Suppose $f\colon M\to\mathbb{R}$ is a smooth 0-form on our manifold $M$, and $X$ is a vector field with an induced flow $\varphi_t\colon M\to M$.

I am wanting to show that $\mathcal{L}_Xf = f$ implies that $\varphi_t^* f = e^t f$ but I am having trouble making any progress.

What I know is that we define the Lie derivative as $$\mathcal{L}_Xf := \lim_{t\to 0}\frac{\varphi_t^*f - f}{t},$$ but the problem is that I do not know exactly how to manipulate it into the desired form. If $$f(p)= \lim_{t\to 0}\frac{f(\varphi_t(p)) - f(p)}{t},$$ I don't exactly have any leads. Perhaps I am looking at it from the wrong angle and I should not use the limit definition?

I would be particularly happy with any hints, as I do not want to spoil the exercise too much. Thanks!

  • $\begingroup$ Can you do this around a point $p$ such that $X_p\neq0$? $\endgroup$ – Mariano Suárez-Álvarez Nov 29 '16 at 3:42
  • $\begingroup$ @MarianoSuárez-Álvarez My intuition was that this is kind of like the directional derivative of $f$ in the direction of $X$, so getting $f$ again would mean it is exponential of some sort. I don't know of any special conditions that occur when $X_p \neq 0$. Could you elabourate? $\endgroup$ – anakhro Nov 29 '16 at 3:54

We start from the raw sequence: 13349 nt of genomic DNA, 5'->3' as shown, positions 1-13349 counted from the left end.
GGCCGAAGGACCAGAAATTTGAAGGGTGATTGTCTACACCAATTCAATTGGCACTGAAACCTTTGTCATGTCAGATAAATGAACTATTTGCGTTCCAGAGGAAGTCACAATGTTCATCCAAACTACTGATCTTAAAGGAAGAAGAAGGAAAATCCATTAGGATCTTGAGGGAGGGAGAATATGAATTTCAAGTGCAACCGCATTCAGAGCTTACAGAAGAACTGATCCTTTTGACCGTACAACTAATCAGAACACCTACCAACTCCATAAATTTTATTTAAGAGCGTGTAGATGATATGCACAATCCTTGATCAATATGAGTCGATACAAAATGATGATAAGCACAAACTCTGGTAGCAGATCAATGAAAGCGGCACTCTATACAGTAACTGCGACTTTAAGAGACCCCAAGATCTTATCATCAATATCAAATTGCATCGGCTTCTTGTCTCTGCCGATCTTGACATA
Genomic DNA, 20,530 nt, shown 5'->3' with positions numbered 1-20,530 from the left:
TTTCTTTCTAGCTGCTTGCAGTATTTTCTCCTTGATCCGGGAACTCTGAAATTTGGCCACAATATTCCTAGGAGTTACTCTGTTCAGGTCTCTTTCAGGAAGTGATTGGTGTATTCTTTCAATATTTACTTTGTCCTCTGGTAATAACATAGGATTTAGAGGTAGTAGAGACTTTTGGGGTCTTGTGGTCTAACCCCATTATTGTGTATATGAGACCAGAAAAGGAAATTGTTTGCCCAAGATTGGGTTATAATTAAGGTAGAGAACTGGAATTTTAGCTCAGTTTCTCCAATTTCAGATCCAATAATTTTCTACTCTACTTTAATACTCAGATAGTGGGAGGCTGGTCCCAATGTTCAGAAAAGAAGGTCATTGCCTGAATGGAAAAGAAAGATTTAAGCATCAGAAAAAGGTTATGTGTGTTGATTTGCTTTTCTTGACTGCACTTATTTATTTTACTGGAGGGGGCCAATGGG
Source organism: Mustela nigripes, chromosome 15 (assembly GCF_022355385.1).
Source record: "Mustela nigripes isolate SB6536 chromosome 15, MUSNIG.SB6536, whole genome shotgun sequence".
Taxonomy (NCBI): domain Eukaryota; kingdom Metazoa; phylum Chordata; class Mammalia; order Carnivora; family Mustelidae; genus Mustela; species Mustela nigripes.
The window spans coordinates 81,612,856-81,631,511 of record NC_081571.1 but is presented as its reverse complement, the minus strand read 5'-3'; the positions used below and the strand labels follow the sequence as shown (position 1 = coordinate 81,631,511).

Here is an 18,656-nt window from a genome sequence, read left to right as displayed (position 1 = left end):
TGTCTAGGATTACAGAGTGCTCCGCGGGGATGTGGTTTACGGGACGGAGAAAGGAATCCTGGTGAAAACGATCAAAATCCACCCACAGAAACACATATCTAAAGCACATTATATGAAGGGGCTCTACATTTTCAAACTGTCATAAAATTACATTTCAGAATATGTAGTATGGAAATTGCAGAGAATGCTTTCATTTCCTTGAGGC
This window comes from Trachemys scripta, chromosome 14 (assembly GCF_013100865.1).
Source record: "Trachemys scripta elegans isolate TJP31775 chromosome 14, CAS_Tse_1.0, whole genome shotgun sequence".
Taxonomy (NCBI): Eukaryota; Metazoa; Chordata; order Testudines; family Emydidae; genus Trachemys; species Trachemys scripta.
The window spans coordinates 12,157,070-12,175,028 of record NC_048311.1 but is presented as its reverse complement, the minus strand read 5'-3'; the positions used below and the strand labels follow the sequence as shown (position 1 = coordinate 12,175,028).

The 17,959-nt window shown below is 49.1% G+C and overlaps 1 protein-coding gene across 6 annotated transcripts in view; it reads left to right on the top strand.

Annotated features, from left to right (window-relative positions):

Let $p \in M$ be fixed. Let $I \subset \mathbb{R}$ be the domain of $t \mapsto \phi_t(p)$, so that $I$ is an open interval containing $0$, and define a function $g_p : I \to \mathbb{R}$ by $g_p(t) := \phi_t^\ast f(p) = f(\phi_t(p))$. By the chain rule (or by the definition of smooth function on a manifold, depending on what reference you're using) the function $g_p$ is differentiable on all of $I$. What, then, is the relationship between the derivative $g_p^\prime : I \to \mathbb{R}$ of $g_p$ and $(\mathcal{L}_X f)(p)$, and what does it tell you about $g_p$? Note that this may require a tiny bit of care for $t \neq 0$.

  • $\begingroup$ Just making sure I understand correctly: would it be correct to say that---when evaluated at $t=0$---$g_p'$ and the Lie derivative are equal? $\endgroup$ – anakhro Nov 29 '16 at 4:06
  • 1
    $\begingroup$ Indeed. But then you can work a little harder to compute $g_p^\prime(t)$ for $t \neq 0$ by means of the group homomorphism property of the flow $\phi$, i.e., $\phi_{s + t}(p) = \phi_s(\phi_t(p))$ for $s$, $t \in I$ such that $s+t \in I$. $\endgroup$ – Branimir Ćaćić Nov 29 '16 at 4:07
  • $\begingroup$ Thank you, that helps me get a bit closer for now! $\endgroup$ – anakhro Nov 29 '16 at 4:08

Your Answer

By clicking “Post Your Answer”, you agree to our terms of service, privacy policy and cookie policy

Not the answer you're looking for? Browse other questions tagged or ask your own question.